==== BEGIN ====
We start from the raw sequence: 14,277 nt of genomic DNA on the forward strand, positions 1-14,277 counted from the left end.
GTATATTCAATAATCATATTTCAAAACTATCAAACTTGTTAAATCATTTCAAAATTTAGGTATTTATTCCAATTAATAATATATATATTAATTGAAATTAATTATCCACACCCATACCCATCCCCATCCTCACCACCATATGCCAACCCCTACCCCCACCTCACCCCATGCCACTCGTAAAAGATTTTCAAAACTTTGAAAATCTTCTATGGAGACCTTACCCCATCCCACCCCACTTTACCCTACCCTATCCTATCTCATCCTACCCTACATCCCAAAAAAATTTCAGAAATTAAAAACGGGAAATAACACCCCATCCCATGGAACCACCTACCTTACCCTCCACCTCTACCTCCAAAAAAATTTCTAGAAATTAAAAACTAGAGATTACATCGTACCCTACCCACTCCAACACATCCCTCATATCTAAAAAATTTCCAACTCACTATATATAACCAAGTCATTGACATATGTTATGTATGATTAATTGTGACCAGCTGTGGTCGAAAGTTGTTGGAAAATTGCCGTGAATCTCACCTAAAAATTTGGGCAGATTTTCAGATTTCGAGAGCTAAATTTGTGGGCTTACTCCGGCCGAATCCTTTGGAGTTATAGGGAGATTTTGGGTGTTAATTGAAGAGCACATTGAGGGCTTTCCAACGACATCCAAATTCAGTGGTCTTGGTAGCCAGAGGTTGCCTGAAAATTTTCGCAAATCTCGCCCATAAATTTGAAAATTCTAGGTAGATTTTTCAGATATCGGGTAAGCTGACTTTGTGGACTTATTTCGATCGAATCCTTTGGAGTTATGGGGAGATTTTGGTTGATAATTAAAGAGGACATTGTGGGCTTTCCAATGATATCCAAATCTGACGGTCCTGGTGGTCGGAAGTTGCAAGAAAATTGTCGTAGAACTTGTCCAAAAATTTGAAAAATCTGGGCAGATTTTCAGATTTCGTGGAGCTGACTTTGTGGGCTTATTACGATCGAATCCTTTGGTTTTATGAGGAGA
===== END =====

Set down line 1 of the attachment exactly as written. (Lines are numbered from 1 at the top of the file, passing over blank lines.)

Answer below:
We start from the raw sequence: 14,277 nt of genomic DNA on the forward strand, positions 1-14,277 counted from the left end.